Walking in front of the temple was no experience to wink at. The magnificent structure, it's sweeping and swooping walls, nothing shaped like a standard cubic building, stained in cool winter colors and accented with contrasting tints to catch the eye and treat it to a visual menagerie of architectural splendor—that was the Sunburst temple. However, its normal equivalent across the veil, back in the boroughs of New York, was nothing special: just an ugly couple of buildings, offices or something. Noa didn't care. She much preferred to walk through the other side of things, through the other half of reality.

Sunburst was a magnificent place, but while aesthetically the appeal was undeniable, socially there was much to be desired.

Noa stopped in her tracks, staring across the open courtyard—what would have been suffocating streets and cars, clamped by sidewalks and sweaty people on the other side—at the smiling man in black. His clothes were tight and sparse, a good outfit for rapid and creative movements—the choreography of combat. He swung out a lance, letting the shaft spin across his arm, over his shoulders, around his body, twirling into one of his hands to be anchored still. Taking a stance, he prepared himself for what Noa guessed he expected to be a battle.

Feeling a little overdressed compared to the spearman, she wore nothing special, just jeans and a hoodie, something that wouldn't catch any attention on the other side. She didn't want to engage the spearman in the least; he was nothing but a scrub, really, some prick looking for a fight. Cocking her head to the side, she made sure he could see her sheer lack of amusement.

"I guess you're here for me," Noa called across the yard.

The spearman didn't move an inch, his smile just as firm.

"I hate to disappoint you," she continued when he remained silent, "but I've got an appointment to keep. I'd appreciate it if you could let me go without a fuss."

The spearman's response was unmistakable—he charged, still smiling, bringing his lance to bear.

"Fine," Noa said through gritted teeth.

Before he could reach her, she swung out a hand, materializing a scimitar, parrying his first blow with a mix of boredom and agitation. Coming back around, the spearman swung his lance down at her—she dodged—and pulled back to pierce her while she was still in motion. Colliding her blade with the end of his lance, Noa wove the scimitar around the shaft, using the spiral to toss the end of his weapon away from her body—enough to keep her from getting run through.

Admitting defeat this round, the spearman took a few steps back, allowing Noa some breathing room. The two of them locked eyes as they each stretched and loosened up. Though Noa had successfully repulsed him that time around, she had not yet won the battle.

"I mean it," Noa said, raising her scimitar, aiming its tip at him. "I don't have time to mess around with scrubs like you. Let me go, or there'll be hell to pay."

"Hell, you say," the spearman almost laughed. "I'd like to see that."

"He speaks," Noa called to him, now with her own smirk. "Does he also have a name?"

"You can call me Nova," the spearman answered, readying himself for another go.

"Who sent you?"

"No one sent me; I came here to meet you." He stood up straight to face her once again. Something about the way he stood and spoke seemed to give away a sort of respect Noa hadn't sensed till then. "You should know you're pretty noteworthy at this point, Noa Graystone—who wouldn't want a chance to fight you?"

"I'm flattered," Noa admitted, still smirking, "but, like I said, I gotta go."

"Not just yet, you don't," Nova said, taking his stance again. "If you're worth all the salt they pour in your name these days, then some 'scrub' like me shouldn't be any trouble. That is, unless you think you can't keep up with me. Or maybe you just think you're too good for a fight."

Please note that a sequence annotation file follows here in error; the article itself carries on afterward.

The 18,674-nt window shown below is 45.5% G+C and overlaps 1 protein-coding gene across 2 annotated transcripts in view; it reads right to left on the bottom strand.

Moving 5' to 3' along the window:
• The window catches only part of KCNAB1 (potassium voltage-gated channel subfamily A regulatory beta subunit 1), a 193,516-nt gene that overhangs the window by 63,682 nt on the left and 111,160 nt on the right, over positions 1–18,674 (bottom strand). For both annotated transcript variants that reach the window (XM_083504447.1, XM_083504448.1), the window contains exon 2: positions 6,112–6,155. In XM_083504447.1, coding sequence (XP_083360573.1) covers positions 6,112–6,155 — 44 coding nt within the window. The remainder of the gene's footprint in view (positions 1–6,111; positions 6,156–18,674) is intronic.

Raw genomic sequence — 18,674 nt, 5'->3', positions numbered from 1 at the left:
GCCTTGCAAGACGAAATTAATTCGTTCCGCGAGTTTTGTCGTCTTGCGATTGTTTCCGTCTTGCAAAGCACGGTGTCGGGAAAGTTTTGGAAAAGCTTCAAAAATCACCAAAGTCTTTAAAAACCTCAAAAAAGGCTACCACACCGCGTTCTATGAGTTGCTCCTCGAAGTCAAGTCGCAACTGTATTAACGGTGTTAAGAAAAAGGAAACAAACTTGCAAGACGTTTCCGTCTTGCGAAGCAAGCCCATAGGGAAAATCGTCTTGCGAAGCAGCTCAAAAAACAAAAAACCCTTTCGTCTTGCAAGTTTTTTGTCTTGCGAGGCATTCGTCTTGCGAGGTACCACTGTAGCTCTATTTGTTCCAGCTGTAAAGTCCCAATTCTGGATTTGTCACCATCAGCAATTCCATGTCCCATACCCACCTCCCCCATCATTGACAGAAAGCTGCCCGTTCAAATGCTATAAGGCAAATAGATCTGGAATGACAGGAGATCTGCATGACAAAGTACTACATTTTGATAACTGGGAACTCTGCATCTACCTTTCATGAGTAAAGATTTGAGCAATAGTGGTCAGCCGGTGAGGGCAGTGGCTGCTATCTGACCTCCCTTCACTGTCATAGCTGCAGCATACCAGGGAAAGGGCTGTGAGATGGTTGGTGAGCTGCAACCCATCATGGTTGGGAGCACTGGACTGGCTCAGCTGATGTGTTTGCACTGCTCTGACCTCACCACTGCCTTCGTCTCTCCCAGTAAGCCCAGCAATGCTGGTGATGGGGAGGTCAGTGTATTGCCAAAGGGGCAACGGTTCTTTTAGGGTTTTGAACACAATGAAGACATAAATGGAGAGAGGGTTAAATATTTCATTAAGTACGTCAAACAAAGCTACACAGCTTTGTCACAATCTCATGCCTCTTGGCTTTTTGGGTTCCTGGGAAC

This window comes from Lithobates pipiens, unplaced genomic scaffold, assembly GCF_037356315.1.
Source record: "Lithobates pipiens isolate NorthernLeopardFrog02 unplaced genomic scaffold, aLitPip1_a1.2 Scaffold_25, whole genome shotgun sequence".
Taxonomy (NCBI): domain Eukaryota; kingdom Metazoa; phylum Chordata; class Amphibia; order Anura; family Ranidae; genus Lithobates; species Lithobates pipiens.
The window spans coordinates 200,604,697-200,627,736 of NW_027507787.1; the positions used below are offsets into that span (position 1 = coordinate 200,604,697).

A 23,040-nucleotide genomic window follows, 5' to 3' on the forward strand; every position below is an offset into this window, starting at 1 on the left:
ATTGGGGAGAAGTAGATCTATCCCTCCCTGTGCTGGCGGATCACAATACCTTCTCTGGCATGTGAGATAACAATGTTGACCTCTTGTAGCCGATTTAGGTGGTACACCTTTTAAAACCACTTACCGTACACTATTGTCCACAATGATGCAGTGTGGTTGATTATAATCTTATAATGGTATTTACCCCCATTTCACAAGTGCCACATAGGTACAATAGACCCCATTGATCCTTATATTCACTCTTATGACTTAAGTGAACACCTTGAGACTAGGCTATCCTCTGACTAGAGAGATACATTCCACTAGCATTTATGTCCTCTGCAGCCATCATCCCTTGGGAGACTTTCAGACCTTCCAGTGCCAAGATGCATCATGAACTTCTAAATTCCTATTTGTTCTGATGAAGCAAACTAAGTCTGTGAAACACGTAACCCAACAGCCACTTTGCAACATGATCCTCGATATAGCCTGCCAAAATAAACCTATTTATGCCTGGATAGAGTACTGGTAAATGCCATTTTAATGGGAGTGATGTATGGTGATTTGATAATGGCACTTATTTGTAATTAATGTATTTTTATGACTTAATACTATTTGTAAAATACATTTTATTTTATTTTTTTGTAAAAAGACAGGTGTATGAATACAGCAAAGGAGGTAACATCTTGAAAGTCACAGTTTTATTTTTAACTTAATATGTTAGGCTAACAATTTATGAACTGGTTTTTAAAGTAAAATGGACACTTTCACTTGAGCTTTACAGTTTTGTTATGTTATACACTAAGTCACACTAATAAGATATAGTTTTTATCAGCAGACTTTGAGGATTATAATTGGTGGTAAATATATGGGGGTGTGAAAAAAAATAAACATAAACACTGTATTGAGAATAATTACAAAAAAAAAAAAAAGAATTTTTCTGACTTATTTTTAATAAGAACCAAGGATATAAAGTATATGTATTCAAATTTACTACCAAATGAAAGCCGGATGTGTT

"I don't have to prove anything to you."

"Certainly not," Nova said, his muscles tensing, getting ready. "But one wonders if all the rumors are true."

Nova charged again, swinging his lance behind his body as he closed the gap between himself and his opponent. Noa started at him as well, sidewinding a little, putting a faint curve into her trajectory, something to keep her from crashing headfirst into whatever Nova had planned. He brought his lance in for a fairly standard strike, something she repelled easily—what came next was his real move.

The lance split in half, into two short spears, one in each of his hands. The first sped past her side, missing, but the second came in right after, taking advantage of what element of surprise Nova had created. By then Noa's scimitar was in no position to block the second attack, leaving her open. Nova smiled as the spear soared toward her shoulder, though that smile vanished in an instant once he registered her response.

With an almost unnatural speed, Noa raised her free hand, seizing the second spear, jerking it aside just enough to save herself from the assault. Keeping her grip tight, she and Nova held the spear-half together as they spun themselves around, pivoting on their shared hold. Held together by the single spear, Nova brought his other spear and Noa her scimitar to each other, crashing and clanging off one another, each parrying the other's blows, locked in a back-and-forth that implied no certain conclusion.

"Truly stunning," Nova managed to say, tilting his head back as Noa swung her blade over his face. "They say you're good, but this is spectacular! I have just one question—"

With unbelievable torque, Nova twisted his first spear from Noa's grip, using the moment he had to bail out of such close quarters combat. Noa would have none of his escapes, however; she lunged her head forward, sprinting right after him, managing to get a few strikes in here and there, each clattering off of his spears as they ran together.

"They say you're a master," Nova said, moving quickly enough to stay just ahead of her. "The stories never mention weapons, though. What's the matter, little girl? Are you afraid to get cut?"